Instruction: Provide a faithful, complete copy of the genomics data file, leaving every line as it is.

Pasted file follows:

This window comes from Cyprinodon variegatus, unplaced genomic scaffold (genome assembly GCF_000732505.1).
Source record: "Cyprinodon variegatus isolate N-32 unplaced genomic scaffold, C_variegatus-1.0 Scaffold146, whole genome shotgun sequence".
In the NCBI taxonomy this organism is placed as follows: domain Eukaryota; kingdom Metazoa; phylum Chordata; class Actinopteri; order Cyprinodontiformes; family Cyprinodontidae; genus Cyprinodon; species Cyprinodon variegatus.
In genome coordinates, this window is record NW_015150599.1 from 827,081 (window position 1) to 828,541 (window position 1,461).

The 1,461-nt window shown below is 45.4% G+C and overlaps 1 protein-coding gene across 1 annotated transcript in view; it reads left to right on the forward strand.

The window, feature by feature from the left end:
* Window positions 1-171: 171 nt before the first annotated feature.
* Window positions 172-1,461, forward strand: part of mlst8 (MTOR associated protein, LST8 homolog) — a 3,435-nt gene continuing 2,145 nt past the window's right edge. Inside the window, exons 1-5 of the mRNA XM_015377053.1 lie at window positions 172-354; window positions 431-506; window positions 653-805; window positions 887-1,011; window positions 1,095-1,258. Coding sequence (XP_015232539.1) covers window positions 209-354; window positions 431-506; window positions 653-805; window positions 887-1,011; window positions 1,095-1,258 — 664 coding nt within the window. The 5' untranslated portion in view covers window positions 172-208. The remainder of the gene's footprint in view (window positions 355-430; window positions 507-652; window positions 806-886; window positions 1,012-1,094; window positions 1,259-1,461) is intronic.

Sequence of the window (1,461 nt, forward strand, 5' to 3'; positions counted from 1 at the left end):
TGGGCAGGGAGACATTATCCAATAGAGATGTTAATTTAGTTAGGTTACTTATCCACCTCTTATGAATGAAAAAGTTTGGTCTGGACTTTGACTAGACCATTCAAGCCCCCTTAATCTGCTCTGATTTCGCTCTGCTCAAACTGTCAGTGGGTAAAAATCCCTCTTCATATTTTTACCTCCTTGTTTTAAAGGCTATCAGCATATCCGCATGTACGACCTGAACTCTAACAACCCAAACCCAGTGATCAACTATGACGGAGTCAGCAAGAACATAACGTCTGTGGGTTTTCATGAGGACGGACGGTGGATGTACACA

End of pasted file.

This window comes from Cyprinodon variegatus, unplaced genomic scaffold (genome assembly GCF_000732505.1).
Source record: "Cyprinodon variegatus isolate N-32 unplaced genomic scaffold, C_variegatus-1.0 Scaffold146, whole genome shotgun sequence".
In the NCBI taxonomy this organism is placed as follows: domain Eukaryota; kingdom Metazoa; phylum Chordata; class Actinopteri; order Cyprinodontiformes; family Cyprinodontidae; genus Cyprinodon; species Cyprinodon variegatus.
In genome coordinates, this window is record NW_015150599.1 from 827,081 (window position 1) to 828,541 (window position 1,461).

The 1,461-nt window shown below is 45.4% G+C and overlaps 1 protein-coding gene across 1 annotated transcript in view; it reads left to right on the forward strand.

The window, feature by feature from the left end:
* Window positions 1-171: 171 nt before the first annotated feature.
* Window positions 172-1,461, forward strand: part of mlst8 (MTOR associated protein, LST8 homolog) — a 3,435-nt gene continuing 2,145 nt past the window's right edge. Inside the window, exons 1-5 of the mRNA XM_015377053.1 lie at window positions 172-354; window positions 431-506; window positions 653-805; window positions 887-1,011; window positions 1,095-1,258. Coding sequence (XP_015232539.1) covers window positions 209-354; window positions 431-506; window positions 653-805; window positions 887-1,011; window positions 1,095-1,258 — 664 coding nt within the window. The 5' untranslated portion in view covers window positions 172-208. The remainder of the gene's footprint in view (window positions 355-430; window positions 507-652; window positions 806-886; window positions 1,012-1,094; window positions 1,259-1,461) is intronic.

Sequence of the window (1,461 nt, forward strand, 5' to 3'; positions counted from 1 at the left end):
TGGGCAGGGAGACATTATCCAATAGAGATGTTAATTTAGTTAGGTTACTTATCCACCTCTTATGAATGAAAAAGTTTGGTCTGGACTTTGACTAGACCATTCAAGCCCCCTTAATCTGCTCTGATTTCGCTCTGCTCAAACTGTCAGTGGGTAAAAATCCCTCTTCATATTTTTACCTCCTTGTTTTAAAGGCTATCAGCATATCCGCATGTACGACCTGAACTCTAACAACCCAAACCCAGTGATCAACTATGACGGAGTCAGCAAGAACATAACGTCTGTGGGTTTTCATGAGGACGGACGGTGGATGTACACA